Simon Fell, the MP for Barrow and Furness, has asked the Secretary of State for Health and Social Care to provide an update on the Government’s plans for the development of monoclonal antibodies.

 

A monoclonal antibody is an immune system protein that is created in a laboratory, and have been approved to treat some forms of cancer.

 

Mr Fell hopes that the antibodies could be one option for a lasting meaningful legacy at the GSK Ulverston Site.

Last year Lakes Bioscience submitted a planning application to build a manufacturing facility at the Canal Head site.

 

Taking part in the Health debate remotely from his office in Barrow, the local MP said:

 

“A good defence rests on having a good range of options. Kate Bingham said recently that not having monoclonal antibodies as part of our response leaves us with ‘a gap in our armour’.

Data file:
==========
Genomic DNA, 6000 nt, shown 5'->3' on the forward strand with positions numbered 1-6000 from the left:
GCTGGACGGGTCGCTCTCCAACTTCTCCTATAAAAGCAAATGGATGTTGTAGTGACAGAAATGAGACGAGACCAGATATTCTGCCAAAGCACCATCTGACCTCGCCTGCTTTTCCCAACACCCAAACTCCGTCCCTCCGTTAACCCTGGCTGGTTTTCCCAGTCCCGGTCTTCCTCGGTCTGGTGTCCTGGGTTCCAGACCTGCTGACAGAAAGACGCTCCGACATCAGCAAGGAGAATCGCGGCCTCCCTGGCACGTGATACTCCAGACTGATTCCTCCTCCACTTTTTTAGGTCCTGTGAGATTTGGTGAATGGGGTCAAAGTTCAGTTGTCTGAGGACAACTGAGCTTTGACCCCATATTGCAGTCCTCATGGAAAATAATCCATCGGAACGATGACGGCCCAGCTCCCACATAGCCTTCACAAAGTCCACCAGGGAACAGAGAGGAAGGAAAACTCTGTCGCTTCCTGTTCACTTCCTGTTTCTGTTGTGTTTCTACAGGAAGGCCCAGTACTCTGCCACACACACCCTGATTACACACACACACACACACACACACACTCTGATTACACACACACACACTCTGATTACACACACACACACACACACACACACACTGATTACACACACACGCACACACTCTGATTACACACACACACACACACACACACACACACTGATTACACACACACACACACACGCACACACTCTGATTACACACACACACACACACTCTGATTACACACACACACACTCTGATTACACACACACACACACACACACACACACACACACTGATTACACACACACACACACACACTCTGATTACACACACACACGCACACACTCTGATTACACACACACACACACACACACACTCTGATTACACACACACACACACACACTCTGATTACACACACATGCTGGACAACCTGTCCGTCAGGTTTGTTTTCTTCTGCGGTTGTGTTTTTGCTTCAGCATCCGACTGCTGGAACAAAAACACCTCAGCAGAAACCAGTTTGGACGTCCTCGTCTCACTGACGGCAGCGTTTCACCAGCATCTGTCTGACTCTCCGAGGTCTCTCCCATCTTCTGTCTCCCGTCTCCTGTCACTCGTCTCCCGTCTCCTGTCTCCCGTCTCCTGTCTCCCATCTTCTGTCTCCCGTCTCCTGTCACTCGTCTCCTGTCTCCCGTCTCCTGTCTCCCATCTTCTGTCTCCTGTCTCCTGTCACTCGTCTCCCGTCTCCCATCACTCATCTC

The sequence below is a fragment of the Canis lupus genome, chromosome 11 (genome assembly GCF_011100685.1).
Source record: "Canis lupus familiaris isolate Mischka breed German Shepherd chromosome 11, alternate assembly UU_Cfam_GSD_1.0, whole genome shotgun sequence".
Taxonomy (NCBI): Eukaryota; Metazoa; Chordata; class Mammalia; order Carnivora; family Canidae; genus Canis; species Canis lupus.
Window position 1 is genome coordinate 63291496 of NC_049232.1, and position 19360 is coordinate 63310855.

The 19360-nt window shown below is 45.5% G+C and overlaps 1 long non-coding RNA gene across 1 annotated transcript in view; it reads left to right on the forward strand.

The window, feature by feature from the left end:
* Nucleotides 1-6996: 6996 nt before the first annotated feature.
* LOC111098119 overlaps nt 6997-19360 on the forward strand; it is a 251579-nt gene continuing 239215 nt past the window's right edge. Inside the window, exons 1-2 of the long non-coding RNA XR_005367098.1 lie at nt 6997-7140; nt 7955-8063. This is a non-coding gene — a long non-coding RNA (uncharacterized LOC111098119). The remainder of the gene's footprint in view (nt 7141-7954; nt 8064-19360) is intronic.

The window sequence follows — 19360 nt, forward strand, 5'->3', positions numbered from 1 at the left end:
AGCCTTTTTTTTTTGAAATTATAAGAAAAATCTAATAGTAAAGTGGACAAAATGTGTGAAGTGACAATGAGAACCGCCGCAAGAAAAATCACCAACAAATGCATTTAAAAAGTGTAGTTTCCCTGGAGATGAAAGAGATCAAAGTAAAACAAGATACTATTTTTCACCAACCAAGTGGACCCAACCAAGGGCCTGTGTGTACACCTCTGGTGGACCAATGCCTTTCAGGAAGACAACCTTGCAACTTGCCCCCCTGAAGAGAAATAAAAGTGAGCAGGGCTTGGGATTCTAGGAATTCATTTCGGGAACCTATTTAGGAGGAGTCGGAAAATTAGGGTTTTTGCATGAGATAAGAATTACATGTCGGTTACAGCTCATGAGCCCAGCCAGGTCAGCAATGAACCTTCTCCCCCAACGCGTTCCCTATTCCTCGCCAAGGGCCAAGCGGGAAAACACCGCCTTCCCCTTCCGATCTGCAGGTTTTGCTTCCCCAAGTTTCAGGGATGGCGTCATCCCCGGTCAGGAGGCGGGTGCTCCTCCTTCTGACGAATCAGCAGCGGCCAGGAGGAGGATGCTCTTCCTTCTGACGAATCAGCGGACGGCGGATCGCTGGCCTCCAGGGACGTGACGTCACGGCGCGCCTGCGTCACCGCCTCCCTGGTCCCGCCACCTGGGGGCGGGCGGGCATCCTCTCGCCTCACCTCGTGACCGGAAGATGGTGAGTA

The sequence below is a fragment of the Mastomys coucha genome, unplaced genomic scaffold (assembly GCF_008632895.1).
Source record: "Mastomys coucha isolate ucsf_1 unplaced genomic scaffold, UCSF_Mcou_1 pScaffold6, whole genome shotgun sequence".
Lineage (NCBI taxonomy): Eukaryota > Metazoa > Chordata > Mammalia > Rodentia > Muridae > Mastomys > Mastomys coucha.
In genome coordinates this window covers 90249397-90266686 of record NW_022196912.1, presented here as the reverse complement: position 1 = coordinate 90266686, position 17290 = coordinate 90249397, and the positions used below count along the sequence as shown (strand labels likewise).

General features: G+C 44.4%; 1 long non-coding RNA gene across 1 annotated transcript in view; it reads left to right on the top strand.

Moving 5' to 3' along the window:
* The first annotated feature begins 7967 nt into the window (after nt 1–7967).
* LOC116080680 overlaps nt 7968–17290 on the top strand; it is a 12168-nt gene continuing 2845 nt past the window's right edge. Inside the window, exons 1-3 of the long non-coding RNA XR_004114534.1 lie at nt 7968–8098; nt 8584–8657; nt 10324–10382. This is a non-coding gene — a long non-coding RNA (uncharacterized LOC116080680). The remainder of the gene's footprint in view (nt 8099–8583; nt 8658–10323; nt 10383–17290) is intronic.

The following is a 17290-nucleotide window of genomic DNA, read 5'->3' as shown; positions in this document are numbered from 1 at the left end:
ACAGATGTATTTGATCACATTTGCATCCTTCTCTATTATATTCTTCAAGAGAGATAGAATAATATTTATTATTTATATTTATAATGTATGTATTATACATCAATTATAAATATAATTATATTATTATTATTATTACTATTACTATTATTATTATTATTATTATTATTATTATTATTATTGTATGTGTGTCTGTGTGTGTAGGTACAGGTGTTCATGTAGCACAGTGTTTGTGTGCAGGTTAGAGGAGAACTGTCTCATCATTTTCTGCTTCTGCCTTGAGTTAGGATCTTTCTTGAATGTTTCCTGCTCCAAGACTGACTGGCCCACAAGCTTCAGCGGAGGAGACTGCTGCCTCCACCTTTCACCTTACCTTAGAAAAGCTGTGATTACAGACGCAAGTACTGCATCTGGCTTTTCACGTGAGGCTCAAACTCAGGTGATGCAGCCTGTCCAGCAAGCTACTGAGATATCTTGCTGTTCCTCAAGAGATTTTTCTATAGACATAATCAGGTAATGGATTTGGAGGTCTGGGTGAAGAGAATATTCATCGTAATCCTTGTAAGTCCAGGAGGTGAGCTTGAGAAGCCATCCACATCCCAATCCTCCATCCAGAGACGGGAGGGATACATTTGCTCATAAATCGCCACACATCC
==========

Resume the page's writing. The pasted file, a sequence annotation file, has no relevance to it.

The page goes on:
“Could my RHF update the House on his Departments plans on this subject?”

 

Responding, the Secretary of State confirmed that the Government are working ‘very hard’ on the subject, saying:

 

“Yes, this is an incredibly important subject and we are working very hard on it with clinical leads and external experts.”

 

The question came after Mr Fell said that he’d learned of the Department for Health using the names of submarines built at Barrow’s BAE Systems (formerly VSEL) as codenames, while the vaccines were in development.

 

The MP said:

 

“I was listening to the excellent “Covid Confidential” podcast on the BBC and was surprised and delighted to find out that when the various vaccines were nearing production they were named after submarines built in my constituency.”

 

Mr Hancock responded by saying that “success has many fathers” and that he was sure that “the people of Barrow are very proud of their role in making sure that we could keep what needed to be kept confidential, confidential.”


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